jstatd(1)                   General Commands Manual                  jstatd(1)

       jstatd - Virtual Machine jstat Daemon

       jstatd [ options ]

          Command-line options. The options may be in any order. If there are
          redundant or contradictory options, the last option specified will
          take precedence.

       The jstatd tool is an RMI server application that monitors for the
       creation and termination of instrumented HotSpot Java virtual machines
       (JVMs) and provides a interface to allow remote monitoring tools to
       attach to JVMs running on the local host.

       The jstatd server requires the presence of an RMI registry on the local
       host. The jstatd server will attempt to attach to the RMI registry on
       the default port, or on the port indicated by the -p port option. If an
       RMI registry is not found, one will be created within the jstatd
       application bound to the port indicated by the -p port option or to the
       default RMI registry port if -p port is omitted. Creation of an
       internal RMI registry can be inhibited by specifying the -nr option.

       NOTE: This utility is unsupported and may or may not be available in
       future versions of the JDK. It is not currently available on the
       Windows 98 and Windows ME platforms.

       The jstatd command supports the following options:

          Do not attempt to create an internal RMI registry within the jstatd
          process when an existing RMI registry is not found.

       -p  port
          Port number where the RMI registry is expected to be found, or, if
          not found, created if -nr is not specified.

       -n  rminame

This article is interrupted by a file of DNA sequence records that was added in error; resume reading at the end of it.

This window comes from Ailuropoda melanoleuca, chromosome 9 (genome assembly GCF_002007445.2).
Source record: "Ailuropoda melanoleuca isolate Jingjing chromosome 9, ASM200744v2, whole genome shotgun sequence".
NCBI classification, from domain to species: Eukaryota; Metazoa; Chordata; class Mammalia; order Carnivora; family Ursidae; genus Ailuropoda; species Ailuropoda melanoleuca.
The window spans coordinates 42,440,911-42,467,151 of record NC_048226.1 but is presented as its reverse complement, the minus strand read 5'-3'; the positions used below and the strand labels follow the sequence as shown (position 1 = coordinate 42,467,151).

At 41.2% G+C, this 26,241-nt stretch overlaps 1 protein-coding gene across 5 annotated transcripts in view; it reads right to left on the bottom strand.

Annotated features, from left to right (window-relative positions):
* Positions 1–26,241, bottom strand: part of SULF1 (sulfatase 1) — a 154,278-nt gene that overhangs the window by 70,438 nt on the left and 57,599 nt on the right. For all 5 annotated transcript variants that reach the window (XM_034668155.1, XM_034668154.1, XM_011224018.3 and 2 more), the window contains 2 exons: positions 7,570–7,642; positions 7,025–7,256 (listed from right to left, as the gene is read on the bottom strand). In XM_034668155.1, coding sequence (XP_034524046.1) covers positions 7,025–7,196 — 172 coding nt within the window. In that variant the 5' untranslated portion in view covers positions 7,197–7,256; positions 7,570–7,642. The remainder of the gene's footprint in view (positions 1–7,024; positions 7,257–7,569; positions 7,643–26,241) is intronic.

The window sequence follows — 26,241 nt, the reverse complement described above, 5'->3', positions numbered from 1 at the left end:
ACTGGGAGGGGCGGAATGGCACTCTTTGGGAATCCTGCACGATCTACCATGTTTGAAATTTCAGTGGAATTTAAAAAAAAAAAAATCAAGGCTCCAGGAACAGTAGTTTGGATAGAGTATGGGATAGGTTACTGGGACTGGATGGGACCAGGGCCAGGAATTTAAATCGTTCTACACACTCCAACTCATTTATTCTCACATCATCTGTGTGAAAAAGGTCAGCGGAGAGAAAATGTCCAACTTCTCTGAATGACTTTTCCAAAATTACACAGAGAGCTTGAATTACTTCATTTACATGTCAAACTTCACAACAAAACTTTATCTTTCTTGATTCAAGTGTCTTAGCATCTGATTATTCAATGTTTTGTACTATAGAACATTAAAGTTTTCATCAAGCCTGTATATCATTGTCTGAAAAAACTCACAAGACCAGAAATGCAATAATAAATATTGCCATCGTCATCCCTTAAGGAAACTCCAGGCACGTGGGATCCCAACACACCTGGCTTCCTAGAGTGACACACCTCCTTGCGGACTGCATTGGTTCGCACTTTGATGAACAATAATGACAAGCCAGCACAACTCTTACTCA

Name to which the remote RMI object is bound in the RMI registry.
          The default name is JStatRemoteHost. If multiple jstatd servers are
          started on the same host, the name of the exported RMI object for
          each server can be made unique by by specifying this option.
          However, doing so will require that the unique server name be
          included in the monitoring client's hostid and vmid strings.

          Pass option to the java launcher called by javac. For example,
          -J-Xms48m sets the startup memory to 48 megabytes. It is a common
          convention for -J to pass options to the underlying VM executing
          applications written in Java.

       The jstatd server can only monitor JVMs for which it has the
       appropriate native access permissions. Therefor the jstatd process must
       be running with the same user credentials as the target JVMs. Some user
       credentials, such as the root user in UNIX(TM) based systems, have
       permission to access the instrumentation exported by any JVM on the
       system. A jstatd process running with such credentials can monitor any
       JVM on the system, but introduces additional security concerns.

       The jstatd server does not provide any authentication of remote
       clients. Therefore, running a jstatd server process exposes the
       instrumentation export by all JVMs for which the jstatd process has
       access permissions to any user on the network. This exposure may be
       undesireable in your environment and local security policies should be
       considered before starting the jstatd process, particularly in
       production environments or on unsecure networks.